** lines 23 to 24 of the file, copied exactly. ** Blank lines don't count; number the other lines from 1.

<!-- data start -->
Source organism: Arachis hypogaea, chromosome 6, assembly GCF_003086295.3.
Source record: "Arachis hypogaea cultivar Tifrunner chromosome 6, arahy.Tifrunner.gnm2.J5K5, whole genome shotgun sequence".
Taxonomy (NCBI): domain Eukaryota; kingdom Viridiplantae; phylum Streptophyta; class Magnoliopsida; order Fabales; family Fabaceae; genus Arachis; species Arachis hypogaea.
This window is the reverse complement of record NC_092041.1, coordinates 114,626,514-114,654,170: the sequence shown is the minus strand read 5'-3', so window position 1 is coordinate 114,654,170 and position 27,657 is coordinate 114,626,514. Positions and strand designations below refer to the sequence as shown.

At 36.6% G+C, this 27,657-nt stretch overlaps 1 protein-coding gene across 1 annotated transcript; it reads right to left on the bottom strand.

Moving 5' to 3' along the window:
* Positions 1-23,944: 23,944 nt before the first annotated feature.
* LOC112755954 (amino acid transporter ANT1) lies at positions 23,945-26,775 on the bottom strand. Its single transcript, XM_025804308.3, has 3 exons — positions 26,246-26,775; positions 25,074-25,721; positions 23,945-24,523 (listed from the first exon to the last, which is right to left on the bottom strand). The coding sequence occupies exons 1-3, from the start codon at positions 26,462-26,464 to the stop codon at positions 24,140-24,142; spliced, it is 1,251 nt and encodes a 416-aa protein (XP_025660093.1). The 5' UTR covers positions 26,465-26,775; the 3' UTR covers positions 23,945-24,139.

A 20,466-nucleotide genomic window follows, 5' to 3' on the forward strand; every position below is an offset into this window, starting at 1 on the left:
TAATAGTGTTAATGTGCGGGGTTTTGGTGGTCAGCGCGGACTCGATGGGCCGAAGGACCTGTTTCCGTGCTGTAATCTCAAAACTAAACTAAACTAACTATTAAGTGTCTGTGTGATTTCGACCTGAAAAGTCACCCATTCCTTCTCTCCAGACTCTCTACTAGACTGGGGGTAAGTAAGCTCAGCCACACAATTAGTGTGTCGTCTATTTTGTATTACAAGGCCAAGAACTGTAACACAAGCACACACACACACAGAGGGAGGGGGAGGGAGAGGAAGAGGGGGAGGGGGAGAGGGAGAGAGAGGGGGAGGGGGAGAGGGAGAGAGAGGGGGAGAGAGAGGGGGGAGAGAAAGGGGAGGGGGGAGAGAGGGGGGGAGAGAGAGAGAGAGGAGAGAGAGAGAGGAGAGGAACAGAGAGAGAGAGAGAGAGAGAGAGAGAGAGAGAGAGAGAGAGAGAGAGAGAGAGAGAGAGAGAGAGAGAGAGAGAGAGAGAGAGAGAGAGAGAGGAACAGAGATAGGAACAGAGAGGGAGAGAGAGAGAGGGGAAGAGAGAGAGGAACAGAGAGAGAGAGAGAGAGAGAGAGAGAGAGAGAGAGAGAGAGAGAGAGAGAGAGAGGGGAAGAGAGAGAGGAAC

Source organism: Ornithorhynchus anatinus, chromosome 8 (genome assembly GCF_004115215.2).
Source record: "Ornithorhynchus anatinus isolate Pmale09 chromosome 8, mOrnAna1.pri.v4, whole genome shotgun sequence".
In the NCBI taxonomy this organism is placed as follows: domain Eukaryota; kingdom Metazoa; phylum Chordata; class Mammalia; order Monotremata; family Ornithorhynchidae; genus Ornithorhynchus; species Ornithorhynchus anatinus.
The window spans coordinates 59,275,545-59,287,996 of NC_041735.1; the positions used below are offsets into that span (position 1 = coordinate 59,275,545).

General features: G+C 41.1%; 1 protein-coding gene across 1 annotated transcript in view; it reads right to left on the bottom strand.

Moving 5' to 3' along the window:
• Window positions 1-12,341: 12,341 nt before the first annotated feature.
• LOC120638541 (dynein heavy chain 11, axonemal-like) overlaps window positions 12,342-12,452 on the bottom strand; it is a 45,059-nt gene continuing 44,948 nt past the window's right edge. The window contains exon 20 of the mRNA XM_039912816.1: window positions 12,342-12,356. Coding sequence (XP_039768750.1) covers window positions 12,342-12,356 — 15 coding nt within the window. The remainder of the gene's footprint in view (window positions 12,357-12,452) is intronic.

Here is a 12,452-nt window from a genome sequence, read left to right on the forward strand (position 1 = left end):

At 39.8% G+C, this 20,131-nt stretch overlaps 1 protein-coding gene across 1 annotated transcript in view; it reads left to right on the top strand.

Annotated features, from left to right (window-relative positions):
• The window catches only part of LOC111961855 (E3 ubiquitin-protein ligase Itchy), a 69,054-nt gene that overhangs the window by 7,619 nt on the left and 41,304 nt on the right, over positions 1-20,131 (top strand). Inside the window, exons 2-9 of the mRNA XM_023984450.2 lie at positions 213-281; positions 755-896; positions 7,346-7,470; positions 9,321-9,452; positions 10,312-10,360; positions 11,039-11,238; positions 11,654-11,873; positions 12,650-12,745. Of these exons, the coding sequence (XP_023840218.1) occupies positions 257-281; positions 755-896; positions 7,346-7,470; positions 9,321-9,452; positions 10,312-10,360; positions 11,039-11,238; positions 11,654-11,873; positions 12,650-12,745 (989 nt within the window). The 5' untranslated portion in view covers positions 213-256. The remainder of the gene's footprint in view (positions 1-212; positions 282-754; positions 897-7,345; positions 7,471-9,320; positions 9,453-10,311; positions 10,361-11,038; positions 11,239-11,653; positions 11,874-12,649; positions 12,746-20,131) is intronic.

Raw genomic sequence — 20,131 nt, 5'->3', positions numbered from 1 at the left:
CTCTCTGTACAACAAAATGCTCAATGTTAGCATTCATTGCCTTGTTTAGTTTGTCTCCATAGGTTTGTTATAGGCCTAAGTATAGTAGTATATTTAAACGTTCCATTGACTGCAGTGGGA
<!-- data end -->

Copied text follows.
Raw genomic sequence — 20,131 nt, 5'->3', positions numbered from 1 at the left:
CTCTCTGTACAACAAAATGCTCAATGTTAGCATTCATTGCCTTGTTTAGTTTGTCTCCATAGGTTTGTTATAGGCCTAAGTATAGTAGTATATTTAAACGTTCCATTGACTGCAGTGGGA